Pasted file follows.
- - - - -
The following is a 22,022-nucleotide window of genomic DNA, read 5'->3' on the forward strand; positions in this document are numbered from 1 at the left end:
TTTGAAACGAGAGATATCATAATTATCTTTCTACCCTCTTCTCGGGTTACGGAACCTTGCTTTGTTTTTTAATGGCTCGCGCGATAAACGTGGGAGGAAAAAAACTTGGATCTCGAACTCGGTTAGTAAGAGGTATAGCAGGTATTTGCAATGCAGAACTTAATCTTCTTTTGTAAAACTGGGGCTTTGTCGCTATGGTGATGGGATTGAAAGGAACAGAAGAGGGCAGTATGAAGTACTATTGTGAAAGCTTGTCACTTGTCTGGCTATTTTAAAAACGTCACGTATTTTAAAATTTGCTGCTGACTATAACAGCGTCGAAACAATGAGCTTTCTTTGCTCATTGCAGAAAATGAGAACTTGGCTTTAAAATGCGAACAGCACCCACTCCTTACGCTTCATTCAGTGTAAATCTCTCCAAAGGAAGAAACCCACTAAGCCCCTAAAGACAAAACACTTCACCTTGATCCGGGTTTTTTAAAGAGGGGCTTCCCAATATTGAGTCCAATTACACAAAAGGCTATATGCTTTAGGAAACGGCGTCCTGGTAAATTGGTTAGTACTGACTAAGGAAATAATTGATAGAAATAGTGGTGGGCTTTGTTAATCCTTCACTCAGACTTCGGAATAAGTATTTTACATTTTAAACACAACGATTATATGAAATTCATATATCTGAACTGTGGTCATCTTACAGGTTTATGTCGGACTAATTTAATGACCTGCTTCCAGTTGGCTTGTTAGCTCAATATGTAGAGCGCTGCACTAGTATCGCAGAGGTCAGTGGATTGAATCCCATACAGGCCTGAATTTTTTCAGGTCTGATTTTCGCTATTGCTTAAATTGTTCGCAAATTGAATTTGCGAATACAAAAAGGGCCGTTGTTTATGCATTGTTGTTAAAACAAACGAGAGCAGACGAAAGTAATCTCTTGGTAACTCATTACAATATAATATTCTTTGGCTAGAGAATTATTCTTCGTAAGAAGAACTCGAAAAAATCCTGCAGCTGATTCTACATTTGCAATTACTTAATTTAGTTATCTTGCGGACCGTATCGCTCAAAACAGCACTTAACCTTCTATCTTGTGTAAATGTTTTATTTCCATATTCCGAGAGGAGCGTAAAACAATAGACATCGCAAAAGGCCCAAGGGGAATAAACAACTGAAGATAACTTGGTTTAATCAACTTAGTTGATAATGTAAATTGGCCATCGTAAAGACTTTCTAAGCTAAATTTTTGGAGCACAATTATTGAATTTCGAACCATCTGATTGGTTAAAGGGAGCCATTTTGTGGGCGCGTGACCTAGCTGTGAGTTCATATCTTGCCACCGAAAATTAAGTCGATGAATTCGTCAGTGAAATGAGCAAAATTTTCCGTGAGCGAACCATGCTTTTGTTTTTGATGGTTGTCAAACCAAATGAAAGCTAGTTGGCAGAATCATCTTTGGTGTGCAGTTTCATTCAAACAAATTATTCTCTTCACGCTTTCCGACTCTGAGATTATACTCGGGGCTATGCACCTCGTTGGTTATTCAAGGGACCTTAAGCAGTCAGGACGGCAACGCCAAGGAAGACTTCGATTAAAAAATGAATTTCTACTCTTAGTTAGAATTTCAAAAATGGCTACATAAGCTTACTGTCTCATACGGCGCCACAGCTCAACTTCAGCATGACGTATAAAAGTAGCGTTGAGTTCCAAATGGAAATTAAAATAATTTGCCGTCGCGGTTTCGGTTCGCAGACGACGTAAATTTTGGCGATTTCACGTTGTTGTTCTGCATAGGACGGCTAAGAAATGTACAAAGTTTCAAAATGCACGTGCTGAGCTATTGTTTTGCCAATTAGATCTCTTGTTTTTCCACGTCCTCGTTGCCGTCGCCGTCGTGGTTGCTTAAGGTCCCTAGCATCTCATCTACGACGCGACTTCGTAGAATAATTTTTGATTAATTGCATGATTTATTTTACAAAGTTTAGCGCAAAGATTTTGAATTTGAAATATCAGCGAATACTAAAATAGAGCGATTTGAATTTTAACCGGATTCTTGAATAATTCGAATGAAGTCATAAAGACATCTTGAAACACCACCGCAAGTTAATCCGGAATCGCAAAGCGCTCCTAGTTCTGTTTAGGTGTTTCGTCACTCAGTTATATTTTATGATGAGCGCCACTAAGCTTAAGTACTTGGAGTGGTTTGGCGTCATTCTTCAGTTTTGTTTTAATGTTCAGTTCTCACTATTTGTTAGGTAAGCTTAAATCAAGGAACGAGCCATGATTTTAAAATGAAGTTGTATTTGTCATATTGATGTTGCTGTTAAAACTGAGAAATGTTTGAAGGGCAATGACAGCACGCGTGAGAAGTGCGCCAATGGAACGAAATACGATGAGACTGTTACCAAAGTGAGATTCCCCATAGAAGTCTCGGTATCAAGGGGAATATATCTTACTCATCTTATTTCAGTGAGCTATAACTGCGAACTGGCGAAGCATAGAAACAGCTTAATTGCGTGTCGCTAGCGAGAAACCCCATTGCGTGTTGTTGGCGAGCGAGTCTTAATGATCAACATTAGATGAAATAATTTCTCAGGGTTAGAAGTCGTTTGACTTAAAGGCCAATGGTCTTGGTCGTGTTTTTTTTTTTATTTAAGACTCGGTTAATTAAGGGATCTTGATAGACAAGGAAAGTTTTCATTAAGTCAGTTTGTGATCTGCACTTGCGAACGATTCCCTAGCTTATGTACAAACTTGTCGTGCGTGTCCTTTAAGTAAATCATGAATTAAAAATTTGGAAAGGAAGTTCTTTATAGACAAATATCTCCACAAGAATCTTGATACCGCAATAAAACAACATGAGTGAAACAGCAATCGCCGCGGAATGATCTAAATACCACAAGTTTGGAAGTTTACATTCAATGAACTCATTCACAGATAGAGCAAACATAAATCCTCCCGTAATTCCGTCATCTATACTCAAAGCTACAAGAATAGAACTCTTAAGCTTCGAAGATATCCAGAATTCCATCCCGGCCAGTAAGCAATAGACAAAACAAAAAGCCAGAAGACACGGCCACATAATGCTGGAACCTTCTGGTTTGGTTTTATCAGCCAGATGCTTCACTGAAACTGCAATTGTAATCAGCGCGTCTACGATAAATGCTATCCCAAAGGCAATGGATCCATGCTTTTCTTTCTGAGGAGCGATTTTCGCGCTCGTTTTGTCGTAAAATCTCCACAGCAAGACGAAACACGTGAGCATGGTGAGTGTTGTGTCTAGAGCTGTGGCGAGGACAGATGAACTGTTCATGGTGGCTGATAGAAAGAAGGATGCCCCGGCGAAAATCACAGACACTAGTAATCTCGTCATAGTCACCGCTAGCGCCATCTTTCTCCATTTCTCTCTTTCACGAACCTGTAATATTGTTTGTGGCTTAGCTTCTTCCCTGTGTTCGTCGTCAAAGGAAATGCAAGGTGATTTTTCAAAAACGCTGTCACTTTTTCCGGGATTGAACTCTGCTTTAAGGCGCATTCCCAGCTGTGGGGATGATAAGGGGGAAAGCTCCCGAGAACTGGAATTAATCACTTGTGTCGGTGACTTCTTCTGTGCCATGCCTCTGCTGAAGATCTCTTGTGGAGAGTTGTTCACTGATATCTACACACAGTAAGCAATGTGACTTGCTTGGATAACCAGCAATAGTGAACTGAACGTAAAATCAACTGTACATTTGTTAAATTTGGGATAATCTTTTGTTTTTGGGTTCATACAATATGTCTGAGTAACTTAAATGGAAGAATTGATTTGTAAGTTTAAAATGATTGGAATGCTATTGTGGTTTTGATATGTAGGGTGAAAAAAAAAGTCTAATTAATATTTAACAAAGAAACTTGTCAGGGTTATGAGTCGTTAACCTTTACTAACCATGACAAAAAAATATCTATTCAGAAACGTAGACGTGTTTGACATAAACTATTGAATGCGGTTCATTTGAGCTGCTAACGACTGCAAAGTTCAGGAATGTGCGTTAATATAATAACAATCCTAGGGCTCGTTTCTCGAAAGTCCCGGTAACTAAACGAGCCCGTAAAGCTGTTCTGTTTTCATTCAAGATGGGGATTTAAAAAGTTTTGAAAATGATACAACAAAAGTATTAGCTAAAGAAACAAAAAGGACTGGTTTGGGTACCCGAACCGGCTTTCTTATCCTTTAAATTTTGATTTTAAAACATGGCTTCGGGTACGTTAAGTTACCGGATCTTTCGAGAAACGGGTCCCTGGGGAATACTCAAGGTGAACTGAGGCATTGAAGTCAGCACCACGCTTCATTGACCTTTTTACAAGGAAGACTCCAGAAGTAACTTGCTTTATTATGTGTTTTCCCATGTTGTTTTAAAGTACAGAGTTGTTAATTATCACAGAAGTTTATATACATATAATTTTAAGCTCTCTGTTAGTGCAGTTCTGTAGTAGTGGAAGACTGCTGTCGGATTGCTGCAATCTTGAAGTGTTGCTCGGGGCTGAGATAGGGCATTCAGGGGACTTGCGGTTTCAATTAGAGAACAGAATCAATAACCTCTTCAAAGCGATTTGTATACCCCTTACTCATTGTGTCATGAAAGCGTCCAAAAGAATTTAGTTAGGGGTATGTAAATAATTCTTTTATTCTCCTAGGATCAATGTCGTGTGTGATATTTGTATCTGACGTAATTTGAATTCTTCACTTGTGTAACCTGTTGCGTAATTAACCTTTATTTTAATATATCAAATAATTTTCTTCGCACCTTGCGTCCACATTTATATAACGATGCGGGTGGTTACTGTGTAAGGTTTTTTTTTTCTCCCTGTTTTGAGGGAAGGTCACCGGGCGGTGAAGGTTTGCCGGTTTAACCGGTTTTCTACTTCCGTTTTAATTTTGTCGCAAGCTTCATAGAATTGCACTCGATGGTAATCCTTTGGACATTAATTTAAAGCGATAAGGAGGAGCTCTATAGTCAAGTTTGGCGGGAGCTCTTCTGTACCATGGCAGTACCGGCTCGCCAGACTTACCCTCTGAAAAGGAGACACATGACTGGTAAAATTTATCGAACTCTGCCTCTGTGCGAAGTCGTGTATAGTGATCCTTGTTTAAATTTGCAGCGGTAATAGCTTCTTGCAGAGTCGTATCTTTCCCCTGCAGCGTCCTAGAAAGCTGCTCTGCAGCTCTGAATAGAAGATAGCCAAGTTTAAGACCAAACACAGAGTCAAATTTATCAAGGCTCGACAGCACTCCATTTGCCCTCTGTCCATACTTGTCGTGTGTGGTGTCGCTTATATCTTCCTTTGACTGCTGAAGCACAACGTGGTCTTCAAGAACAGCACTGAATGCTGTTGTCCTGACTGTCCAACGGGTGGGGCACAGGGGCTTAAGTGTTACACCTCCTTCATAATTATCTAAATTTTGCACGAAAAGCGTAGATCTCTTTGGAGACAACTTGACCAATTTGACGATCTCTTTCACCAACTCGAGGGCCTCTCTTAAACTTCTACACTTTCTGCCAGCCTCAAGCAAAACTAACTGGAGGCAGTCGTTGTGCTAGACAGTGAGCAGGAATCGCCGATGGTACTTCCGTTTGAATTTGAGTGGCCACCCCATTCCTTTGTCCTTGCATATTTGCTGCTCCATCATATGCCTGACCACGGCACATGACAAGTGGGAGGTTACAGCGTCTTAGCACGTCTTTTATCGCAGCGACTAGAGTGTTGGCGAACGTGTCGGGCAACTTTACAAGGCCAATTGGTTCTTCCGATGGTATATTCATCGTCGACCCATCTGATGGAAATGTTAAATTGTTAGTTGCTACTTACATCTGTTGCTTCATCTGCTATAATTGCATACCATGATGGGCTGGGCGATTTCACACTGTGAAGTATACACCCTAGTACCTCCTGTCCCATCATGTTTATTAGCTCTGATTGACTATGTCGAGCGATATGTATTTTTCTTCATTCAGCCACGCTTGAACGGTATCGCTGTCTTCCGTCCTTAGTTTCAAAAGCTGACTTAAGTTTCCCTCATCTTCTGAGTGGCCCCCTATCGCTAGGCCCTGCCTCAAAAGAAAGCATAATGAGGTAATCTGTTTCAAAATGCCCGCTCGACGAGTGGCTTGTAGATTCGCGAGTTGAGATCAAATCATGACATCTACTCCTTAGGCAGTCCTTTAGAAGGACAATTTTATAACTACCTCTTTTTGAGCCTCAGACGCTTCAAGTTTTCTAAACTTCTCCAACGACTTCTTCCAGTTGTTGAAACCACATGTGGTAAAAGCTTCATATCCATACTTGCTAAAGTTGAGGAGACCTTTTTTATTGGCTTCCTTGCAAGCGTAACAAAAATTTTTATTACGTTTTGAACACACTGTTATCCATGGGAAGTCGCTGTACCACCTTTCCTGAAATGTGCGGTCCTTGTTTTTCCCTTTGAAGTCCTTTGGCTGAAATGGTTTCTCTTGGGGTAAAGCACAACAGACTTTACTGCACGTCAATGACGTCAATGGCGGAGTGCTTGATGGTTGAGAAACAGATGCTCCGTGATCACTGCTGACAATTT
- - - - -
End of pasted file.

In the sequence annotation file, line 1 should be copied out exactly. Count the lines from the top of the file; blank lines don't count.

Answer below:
The following is a 22,022-nucleotide window of genomic DNA, read 5'->3' on the forward strand; positions in this document are numbered from 1 at the left end: